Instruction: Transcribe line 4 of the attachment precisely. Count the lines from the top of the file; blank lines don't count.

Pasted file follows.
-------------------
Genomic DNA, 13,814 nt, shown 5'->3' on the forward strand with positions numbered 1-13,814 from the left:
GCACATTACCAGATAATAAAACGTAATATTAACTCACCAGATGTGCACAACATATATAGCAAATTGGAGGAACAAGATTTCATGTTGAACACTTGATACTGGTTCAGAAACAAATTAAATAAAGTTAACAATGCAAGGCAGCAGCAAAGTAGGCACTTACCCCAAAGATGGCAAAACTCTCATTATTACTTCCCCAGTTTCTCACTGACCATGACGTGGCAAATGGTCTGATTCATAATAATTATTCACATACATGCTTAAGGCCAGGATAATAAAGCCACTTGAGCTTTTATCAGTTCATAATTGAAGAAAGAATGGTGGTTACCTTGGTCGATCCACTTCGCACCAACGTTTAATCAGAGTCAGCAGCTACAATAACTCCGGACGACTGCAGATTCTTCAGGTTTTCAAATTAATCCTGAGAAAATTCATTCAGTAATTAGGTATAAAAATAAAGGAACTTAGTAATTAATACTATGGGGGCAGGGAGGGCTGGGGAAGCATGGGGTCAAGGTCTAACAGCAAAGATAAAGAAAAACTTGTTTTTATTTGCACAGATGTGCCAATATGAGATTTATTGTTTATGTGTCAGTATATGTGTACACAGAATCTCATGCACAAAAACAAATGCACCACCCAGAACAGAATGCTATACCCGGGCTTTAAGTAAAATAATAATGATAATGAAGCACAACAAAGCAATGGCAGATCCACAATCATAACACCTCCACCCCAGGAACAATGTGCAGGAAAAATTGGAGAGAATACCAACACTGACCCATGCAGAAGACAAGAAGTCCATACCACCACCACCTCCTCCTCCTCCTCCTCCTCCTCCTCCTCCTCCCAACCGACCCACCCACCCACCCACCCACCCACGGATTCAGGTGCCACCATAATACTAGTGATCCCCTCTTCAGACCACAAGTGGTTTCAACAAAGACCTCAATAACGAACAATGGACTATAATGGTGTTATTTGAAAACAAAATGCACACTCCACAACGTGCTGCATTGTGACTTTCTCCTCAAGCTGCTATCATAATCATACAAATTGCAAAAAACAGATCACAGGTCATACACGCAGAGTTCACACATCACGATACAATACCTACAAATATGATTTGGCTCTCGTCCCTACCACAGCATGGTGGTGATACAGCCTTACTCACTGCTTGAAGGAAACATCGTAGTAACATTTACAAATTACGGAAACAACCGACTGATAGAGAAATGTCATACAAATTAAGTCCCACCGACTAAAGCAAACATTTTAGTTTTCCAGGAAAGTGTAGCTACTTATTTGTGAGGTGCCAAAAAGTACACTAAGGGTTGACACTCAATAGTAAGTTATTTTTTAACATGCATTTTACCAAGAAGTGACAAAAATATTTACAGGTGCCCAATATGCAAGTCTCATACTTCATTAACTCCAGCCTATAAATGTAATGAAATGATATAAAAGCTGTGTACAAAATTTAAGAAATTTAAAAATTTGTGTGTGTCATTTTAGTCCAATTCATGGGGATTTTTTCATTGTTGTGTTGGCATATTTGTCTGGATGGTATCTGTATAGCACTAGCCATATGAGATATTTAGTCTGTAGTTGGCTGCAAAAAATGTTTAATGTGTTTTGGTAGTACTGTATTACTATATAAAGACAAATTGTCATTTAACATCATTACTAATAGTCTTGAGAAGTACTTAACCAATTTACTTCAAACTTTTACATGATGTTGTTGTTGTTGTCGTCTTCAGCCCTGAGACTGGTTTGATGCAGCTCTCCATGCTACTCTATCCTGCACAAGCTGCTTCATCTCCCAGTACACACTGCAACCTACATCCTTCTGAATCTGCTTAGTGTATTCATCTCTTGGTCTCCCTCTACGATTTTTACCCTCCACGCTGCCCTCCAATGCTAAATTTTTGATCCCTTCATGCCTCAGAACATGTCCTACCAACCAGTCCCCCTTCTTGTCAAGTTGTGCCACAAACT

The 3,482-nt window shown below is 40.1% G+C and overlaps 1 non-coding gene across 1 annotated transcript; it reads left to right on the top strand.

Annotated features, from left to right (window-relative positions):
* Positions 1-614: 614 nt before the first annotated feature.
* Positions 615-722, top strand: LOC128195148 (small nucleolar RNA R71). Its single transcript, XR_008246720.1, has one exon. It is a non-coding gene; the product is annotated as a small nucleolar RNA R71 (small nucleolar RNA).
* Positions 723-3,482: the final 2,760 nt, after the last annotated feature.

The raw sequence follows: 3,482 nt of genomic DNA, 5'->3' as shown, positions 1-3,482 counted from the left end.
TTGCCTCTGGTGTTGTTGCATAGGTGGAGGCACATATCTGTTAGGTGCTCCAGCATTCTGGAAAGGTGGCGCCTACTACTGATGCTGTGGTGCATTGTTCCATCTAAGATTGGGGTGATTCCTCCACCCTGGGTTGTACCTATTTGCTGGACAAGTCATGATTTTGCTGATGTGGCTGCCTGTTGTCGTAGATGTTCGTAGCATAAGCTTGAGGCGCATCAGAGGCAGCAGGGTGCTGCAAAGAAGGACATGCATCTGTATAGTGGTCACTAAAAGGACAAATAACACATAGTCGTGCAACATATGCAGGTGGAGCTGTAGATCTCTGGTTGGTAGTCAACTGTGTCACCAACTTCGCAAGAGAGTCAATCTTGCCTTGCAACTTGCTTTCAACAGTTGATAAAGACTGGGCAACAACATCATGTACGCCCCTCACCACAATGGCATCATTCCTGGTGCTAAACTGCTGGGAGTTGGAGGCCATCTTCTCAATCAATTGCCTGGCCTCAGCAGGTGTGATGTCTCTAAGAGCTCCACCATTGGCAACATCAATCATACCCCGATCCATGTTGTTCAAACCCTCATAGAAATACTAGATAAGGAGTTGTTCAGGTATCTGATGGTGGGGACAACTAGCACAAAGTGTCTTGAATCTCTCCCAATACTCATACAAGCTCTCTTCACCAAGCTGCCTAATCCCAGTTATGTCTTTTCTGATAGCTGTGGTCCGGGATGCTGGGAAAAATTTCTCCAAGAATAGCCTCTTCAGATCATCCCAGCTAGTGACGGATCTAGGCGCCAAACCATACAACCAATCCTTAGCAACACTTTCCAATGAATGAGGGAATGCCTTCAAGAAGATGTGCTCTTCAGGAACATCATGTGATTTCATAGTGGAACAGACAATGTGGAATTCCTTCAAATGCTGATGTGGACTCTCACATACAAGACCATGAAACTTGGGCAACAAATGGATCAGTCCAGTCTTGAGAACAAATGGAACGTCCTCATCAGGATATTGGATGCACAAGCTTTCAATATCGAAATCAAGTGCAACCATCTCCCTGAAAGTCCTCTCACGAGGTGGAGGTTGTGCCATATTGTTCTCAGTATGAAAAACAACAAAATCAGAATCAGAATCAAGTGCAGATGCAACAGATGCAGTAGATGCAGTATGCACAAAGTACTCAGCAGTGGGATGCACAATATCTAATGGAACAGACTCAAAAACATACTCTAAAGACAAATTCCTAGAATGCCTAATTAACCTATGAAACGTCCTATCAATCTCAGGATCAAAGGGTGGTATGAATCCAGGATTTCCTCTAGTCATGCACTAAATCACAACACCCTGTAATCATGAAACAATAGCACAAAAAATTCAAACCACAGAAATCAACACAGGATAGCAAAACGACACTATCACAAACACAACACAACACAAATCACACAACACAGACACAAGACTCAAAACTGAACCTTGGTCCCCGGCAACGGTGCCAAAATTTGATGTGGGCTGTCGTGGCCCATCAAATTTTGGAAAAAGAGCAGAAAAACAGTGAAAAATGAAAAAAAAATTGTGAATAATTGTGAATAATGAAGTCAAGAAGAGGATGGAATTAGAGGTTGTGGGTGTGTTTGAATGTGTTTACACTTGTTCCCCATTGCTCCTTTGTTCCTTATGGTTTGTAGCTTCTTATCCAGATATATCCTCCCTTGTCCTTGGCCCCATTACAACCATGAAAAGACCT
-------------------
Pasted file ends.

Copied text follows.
Annotated features, from left to right (window-relative positions):